House Republicans Seek Answers from PayPal Following Outrage on Acceptable Use Policy

Earlier this month, PayPal (NASDAQ:PYPL) was slammed for its authoritarian Acceptable Use Policy that was slotted to take effect next month. PayPal decided that it could charge users $2500 – per infraction – if they said or commented on anything PayPal did not concur. PayPal’s blatant abuse of its position as a top payments and transfer Fintech obviously crossed many lines, offending users, with some calling PayPal customers to cancel their accounts immediately.  PayPal soon reversed course claiming the updated policy had been a mistake, even though it had been distributing it for days.

Yesterday, House Republicans revealed a letter sent to PayPal CEO Dan Schulman, seeking answers for PayPal’s outrageous move.

House Financial Services Committee Republican Leader Patrick McHenry and House Energy and Commerce Committee Republican Leader Cathy McMorris Rodgers, along with Tom Emmer and Morgan Griffith, the top Republicans on each Committees’ Oversight Subcommittees, criticized PayPal in a letter for its Policy that would stifle free speech.

The letter states:

“As a leading financial technology company, it is concerning that a user agreement that contemplates the restriction of free speech was uploaded and disseminated to PayPal users – even if in error. We understand your company is currently investigating this matter. Upon the conclusion of your investigation, we request that you provide a briefing for the Committees as soon as practicable.”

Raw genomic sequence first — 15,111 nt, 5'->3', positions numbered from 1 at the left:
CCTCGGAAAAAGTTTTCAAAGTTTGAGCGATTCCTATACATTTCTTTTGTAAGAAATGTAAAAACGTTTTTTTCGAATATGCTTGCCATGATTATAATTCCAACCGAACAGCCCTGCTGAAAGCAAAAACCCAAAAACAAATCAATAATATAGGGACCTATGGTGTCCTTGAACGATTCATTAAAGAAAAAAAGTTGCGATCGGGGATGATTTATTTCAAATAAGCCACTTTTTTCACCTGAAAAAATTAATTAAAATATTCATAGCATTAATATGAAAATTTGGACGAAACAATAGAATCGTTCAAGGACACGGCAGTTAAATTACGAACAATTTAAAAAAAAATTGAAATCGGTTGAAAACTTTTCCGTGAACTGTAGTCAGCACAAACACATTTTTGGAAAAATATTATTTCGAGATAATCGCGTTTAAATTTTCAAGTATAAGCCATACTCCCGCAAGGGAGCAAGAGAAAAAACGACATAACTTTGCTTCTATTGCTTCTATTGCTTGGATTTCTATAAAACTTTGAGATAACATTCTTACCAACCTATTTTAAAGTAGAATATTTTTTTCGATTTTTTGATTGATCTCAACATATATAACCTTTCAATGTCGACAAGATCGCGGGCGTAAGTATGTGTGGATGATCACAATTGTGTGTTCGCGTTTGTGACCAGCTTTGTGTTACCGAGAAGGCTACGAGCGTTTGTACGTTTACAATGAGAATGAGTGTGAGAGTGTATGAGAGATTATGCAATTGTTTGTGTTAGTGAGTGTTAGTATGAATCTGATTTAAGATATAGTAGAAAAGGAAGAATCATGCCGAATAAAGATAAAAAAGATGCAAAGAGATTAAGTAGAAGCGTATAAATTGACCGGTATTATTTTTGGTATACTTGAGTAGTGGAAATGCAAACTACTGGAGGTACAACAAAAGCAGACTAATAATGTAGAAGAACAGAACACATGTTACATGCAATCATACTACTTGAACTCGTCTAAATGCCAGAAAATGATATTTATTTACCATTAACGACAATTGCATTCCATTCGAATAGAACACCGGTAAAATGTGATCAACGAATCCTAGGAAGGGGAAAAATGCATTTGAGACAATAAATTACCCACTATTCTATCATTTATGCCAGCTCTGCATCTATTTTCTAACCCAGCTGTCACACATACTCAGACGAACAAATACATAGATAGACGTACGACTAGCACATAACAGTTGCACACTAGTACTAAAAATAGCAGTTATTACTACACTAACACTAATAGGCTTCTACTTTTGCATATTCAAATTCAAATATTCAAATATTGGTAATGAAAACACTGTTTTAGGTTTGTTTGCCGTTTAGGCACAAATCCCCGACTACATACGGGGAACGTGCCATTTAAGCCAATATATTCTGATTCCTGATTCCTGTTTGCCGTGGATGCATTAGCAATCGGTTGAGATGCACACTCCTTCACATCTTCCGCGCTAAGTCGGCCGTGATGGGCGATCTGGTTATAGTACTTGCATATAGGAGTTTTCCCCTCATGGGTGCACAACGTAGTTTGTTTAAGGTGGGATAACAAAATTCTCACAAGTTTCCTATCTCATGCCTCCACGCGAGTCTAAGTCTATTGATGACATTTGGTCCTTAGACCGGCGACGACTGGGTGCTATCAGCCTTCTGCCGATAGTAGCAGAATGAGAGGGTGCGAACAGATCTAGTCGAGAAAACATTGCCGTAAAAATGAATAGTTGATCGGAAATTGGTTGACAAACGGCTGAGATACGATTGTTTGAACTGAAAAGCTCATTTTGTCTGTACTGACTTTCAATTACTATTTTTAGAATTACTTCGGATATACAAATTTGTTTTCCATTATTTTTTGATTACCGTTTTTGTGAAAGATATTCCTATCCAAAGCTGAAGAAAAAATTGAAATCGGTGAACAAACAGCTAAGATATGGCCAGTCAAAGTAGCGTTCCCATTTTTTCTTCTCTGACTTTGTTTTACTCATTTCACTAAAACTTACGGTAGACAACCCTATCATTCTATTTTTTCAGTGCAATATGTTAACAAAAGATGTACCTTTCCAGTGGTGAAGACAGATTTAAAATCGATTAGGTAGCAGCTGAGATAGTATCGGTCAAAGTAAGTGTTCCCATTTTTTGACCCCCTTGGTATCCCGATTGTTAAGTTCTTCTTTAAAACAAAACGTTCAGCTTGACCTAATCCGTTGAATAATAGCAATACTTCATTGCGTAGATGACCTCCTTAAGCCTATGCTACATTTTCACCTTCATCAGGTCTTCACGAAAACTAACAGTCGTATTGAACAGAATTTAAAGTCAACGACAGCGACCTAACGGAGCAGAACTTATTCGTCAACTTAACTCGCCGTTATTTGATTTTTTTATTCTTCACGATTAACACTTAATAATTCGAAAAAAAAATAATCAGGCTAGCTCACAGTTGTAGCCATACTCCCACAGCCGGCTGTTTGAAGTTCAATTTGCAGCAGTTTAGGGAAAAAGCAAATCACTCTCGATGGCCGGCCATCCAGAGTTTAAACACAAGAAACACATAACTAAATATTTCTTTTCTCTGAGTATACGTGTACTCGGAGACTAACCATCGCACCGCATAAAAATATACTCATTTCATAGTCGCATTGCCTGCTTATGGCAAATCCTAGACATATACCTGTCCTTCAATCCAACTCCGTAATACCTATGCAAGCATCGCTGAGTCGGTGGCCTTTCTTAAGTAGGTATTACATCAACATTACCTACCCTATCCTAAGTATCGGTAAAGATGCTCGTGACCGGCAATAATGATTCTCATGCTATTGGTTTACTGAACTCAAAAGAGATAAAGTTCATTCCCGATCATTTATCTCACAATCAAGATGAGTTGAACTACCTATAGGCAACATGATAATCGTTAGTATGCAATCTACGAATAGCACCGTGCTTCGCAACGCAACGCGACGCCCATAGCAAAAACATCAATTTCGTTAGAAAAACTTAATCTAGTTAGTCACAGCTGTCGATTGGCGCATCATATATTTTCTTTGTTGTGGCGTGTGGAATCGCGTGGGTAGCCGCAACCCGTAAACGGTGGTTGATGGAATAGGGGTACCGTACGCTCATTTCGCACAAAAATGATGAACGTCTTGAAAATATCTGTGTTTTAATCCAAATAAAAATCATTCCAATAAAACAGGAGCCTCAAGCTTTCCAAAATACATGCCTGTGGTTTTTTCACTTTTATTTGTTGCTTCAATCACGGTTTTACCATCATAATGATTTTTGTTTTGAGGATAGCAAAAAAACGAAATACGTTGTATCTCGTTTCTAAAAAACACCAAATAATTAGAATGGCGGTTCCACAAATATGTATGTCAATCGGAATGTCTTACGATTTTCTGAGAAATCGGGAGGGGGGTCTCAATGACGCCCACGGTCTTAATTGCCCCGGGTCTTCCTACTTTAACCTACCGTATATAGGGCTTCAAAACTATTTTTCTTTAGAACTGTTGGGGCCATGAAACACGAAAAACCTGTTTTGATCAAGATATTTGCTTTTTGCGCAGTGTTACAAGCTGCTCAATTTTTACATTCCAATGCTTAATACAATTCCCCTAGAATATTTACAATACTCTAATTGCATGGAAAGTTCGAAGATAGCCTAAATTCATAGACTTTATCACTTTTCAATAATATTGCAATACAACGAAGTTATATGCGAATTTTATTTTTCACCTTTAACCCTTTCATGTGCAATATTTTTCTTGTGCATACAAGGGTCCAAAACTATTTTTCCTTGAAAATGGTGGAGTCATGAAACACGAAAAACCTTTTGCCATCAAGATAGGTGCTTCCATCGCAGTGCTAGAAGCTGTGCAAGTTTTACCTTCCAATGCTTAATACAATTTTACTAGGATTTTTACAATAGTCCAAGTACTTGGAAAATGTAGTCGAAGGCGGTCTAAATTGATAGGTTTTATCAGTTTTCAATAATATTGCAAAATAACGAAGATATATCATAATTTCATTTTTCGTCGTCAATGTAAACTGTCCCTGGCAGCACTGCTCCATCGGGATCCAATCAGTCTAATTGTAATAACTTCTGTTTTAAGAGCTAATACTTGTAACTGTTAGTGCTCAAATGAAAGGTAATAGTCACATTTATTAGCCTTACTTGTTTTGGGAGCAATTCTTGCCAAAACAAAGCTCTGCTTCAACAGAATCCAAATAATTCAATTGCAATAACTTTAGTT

The House Republicans want to know who approved the Policy change and what the timeline is for an internal investigation that PayPal is said to be pursuing. The letter requests a response from PayPal management, no later than October 27, 2022.

PayPal’s actions have re-invigorated a broader discussion about financial services firms and their ability to discriminate or operate in an intolerant manner when their customers differ from their political leanings. As the Republicans are widely predicated to retake the House leadership, and perhaps the Senate, Fintechs that operate in a discriminatory manner may be in line for targeted legislation.

The letter is available here.

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